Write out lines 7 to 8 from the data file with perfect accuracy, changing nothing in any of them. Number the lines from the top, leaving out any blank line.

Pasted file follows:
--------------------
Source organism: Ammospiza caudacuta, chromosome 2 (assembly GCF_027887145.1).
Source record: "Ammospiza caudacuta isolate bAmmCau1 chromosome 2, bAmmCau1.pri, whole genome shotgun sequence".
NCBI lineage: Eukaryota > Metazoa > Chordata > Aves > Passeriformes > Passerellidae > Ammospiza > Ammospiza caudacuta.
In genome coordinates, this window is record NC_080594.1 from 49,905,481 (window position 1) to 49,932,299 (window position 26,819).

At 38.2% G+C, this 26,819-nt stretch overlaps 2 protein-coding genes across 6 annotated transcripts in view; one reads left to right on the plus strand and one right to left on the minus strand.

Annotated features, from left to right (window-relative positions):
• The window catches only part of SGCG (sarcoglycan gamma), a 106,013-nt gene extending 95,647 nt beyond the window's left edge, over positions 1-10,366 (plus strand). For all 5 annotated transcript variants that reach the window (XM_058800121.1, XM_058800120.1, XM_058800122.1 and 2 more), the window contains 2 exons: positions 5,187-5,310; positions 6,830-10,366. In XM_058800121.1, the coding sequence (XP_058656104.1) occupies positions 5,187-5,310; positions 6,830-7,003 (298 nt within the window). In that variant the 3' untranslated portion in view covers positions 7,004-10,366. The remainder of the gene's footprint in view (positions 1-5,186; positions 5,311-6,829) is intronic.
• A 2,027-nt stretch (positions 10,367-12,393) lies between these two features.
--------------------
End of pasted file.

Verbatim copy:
• The window catches only part of SGCG (sarcoglycan gamma), a 106,013-nt gene extending 95,647 nt beyond the window's left edge, over positions 1-10,366 (plus strand). For all 5 annotated transcript variants that reach the window (XM_058800121.1, XM_058800120.1, XM_058800122.1 and 2 more), the window contains 2 exons: positions 5,187-5,310; positions 6,830-10,366. In XM_058800121.1, the coding sequence (XP_058656104.1) occupies positions 5,187-5,310; positions 6,830-7,003 (298 nt within the window). In that variant the 3' untranslated portion in view covers positions 7,004-10,366. The remainder of the gene's footprint in view (positions 1-5,186; positions 5,311-6,829) is intronic.
• A 2,027-nt stretch (positions 10,367-12,393) lies between these two features.